How to Validate
Your Security Program
15 Ways to Rate Your Program
WHY VALIDATE? The top 5 reasons to validate your security program.
Your Security Program Should Be:
#1 – Authoritative
#2 – Defensible
#3 – Qualified
#4 – Justifiable
#5 – Proven
#6 – Well-Supported
#7 – Official
#8 – Robust
#9 – Relevant
#10 – Well-Founded
#11 – Accepted
#12 – Effective
#13 – Viable
#14 – Substantiated
#15 – Successful
By Ray Bernard PSP, CHS-III
An attribute is a quality or feature regarded as a characteristic of something. What we are calling the “15 Validation Attributes” are 15 characteristics that you can use to validate your security program.
Validation Attribute: RelevantDefinition:
- pertinent to matters at hand
- relating to a subject in an appropriate way
In this case we’re talking about the security program’s relevance to the organization. Both of the definitions above apply, and could be restated this way:
- supporting the current goals, objectives and activities of the business
- applied in a way that is harmonious to business operations and activities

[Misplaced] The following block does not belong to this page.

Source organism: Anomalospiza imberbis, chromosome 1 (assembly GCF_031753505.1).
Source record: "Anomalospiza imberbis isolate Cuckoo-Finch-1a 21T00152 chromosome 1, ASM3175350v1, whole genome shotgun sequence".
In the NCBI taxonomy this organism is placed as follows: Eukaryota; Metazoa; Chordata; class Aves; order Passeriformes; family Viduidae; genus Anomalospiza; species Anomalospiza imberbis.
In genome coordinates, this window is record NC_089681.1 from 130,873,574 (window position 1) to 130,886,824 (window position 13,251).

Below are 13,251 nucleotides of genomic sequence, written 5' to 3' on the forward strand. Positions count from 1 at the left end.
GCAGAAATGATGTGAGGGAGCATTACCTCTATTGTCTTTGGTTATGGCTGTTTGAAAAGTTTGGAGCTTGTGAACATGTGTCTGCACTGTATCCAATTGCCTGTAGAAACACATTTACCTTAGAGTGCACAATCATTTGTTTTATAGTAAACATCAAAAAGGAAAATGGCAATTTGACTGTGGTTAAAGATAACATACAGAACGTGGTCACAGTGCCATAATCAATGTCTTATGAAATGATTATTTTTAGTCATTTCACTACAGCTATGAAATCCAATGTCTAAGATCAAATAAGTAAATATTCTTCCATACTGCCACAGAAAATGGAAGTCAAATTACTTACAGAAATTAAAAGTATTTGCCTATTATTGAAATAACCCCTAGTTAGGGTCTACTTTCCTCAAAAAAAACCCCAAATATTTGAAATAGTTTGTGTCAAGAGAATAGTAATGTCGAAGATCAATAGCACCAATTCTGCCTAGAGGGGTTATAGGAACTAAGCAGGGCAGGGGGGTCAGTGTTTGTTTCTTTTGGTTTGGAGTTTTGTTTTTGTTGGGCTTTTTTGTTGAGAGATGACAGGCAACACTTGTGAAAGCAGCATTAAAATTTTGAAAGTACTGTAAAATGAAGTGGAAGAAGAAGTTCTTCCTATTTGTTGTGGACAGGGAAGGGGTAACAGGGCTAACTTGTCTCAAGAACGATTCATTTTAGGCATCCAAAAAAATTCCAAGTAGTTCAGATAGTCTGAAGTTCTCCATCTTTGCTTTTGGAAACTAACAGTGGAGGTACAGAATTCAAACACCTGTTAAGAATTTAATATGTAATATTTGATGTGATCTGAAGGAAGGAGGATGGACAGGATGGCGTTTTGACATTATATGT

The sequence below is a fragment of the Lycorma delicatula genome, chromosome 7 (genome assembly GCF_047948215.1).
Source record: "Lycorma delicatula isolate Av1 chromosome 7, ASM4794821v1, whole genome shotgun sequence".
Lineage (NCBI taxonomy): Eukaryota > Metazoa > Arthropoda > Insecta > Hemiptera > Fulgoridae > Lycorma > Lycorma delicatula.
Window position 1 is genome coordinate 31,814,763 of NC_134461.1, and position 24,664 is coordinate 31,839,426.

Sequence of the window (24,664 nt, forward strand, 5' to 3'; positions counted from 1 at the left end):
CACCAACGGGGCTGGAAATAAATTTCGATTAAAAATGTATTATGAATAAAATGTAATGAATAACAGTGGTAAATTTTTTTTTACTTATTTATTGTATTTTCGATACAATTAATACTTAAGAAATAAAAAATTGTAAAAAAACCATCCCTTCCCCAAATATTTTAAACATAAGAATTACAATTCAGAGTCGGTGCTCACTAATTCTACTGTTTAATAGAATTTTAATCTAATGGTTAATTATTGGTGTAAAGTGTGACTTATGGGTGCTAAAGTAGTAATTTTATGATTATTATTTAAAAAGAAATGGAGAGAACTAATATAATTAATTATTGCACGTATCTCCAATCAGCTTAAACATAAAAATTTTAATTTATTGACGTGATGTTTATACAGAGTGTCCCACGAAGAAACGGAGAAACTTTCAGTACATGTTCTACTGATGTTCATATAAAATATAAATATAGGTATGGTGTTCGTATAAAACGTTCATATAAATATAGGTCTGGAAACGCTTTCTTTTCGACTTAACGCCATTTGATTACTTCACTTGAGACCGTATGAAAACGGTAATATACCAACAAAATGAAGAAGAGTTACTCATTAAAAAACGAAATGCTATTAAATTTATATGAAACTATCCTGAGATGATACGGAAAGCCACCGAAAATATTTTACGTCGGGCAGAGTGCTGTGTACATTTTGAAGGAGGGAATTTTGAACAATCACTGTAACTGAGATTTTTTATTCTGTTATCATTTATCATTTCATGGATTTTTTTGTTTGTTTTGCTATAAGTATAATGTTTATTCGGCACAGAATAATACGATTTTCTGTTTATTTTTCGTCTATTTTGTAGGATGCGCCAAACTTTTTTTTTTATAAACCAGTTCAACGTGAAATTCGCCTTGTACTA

This is both a risk-orientation factor and a business-alignment factor.
Risk Orientation Factor
Very often, security program elements derive from a variety of sources:
- Inherited from a predecessor
- Management-requested or mandated
- Commonly applied security measures
- Business-sector specific security measures (retail, banking, manufacturing, etc.)
- Standards and guidelines
- Regulations (get details at: Security Laws, Regulations and Guidelines Directory):
- Broadly applicable (SOX, GLB, COPPA, PCI DSS, FRCP, FAST, C-TPAT)
- Industry specific (FISMA, NERC, 21 CFR Part 11, HIPAA, HITECH, CFATS)
- State regulations (Massachusetts 201 CMR 17, Nevada NRS 603A)
- International Security and Privacy Laws (Canada: PIPEDA; Mexico: Law on the Protection of Personal Data Held by Private Parties; European Union: Data Protection Directive, Safe Harbor Act)
As a result, not all security measures are based upon specifically identified risks. Sometimes there is enough general evidence to say that a certain category of risk does apply, and so commonly used security measures are implemented without specifically analyzing the related risk factors. This is often the case, for example, with door and gate card access control.
It can be productive of good insights to review current security program elements, and identify the degree to which risk factors have been considered and applied. The validation steps at the end of this article include actions for this kind of review.